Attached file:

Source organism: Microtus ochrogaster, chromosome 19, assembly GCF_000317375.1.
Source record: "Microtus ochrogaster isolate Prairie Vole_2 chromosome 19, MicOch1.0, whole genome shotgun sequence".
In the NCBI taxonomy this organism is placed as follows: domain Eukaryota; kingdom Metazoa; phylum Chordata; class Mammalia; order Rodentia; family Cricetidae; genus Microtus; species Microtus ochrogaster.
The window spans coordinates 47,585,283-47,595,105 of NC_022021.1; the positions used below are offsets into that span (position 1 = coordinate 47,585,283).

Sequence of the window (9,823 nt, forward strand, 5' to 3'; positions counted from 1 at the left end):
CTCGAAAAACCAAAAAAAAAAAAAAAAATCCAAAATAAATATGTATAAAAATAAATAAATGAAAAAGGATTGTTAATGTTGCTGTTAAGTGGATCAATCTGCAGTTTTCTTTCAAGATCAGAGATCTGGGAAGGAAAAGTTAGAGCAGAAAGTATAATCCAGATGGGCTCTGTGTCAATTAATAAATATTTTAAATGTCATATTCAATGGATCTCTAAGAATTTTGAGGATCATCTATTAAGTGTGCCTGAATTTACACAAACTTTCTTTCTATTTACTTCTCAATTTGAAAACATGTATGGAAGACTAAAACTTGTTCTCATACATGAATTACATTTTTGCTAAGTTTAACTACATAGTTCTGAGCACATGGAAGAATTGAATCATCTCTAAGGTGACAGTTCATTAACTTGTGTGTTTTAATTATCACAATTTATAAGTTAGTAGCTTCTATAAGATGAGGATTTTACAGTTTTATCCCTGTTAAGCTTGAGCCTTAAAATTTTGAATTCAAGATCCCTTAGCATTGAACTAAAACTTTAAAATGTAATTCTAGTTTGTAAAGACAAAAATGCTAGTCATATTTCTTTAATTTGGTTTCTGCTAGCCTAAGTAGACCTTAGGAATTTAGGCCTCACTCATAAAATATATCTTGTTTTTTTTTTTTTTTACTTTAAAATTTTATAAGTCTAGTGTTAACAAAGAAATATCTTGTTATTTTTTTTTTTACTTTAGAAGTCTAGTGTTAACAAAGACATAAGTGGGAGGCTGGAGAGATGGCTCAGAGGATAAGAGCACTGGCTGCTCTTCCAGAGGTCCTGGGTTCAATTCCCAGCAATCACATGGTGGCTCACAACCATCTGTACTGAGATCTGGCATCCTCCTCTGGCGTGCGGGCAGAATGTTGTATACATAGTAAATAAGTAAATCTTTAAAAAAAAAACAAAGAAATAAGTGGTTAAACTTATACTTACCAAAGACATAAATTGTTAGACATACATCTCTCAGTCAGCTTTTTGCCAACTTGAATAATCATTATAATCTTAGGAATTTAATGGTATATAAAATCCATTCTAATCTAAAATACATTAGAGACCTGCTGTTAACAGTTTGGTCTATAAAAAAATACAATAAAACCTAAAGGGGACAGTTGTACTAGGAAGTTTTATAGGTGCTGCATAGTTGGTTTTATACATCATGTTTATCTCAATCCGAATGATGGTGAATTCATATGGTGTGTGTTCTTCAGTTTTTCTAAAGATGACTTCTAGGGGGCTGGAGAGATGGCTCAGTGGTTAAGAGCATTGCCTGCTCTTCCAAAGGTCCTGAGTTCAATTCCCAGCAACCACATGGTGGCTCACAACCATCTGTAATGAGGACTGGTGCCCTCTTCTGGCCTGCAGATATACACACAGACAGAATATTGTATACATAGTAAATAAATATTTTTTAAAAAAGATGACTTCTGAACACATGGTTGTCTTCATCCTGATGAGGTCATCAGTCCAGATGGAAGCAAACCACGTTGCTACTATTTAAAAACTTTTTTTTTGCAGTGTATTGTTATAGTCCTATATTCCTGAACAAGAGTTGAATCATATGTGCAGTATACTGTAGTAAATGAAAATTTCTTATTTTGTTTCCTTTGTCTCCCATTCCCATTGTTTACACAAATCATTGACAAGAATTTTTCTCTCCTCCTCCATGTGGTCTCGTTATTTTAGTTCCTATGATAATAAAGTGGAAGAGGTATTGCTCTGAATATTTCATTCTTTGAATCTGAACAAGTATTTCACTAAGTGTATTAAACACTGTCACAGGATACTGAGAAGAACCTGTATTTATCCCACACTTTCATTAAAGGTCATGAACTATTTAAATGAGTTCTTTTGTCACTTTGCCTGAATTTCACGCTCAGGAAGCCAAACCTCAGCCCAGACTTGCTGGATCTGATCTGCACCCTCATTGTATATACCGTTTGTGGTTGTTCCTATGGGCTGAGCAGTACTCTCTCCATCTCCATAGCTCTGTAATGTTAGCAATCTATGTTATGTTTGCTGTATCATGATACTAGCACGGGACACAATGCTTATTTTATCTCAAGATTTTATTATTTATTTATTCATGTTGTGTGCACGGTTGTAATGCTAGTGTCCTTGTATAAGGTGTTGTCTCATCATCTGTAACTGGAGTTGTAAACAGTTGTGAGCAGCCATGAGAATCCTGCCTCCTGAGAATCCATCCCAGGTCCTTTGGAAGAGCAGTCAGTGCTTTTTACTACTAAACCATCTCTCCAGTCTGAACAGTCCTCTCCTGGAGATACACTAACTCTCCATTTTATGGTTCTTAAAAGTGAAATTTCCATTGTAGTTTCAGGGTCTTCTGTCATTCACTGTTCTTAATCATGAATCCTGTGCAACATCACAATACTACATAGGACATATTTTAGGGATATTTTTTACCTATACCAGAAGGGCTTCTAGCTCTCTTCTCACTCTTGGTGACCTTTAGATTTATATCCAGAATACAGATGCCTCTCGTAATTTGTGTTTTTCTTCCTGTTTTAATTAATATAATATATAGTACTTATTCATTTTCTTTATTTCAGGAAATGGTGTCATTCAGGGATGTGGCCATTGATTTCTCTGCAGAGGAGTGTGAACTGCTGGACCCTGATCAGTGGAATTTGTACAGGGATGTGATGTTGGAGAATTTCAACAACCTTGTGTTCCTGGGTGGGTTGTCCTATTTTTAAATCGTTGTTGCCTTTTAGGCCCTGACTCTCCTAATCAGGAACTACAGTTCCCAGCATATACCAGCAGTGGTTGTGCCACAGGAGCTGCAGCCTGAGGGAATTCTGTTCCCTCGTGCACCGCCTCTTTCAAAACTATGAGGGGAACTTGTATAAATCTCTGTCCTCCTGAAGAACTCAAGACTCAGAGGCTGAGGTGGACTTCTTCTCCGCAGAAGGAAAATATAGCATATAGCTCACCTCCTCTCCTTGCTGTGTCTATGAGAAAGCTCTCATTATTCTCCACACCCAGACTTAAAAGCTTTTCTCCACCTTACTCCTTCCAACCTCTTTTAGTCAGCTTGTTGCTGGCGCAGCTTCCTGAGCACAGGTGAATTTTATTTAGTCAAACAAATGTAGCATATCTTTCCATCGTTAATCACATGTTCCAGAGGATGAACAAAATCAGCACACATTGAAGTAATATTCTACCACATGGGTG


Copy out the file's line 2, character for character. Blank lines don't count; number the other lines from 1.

Source record: "Microtus ochrogaster isolate Prairie Vole_2 chromosome 19, MicOch1.0, whole genome shotgun sequence".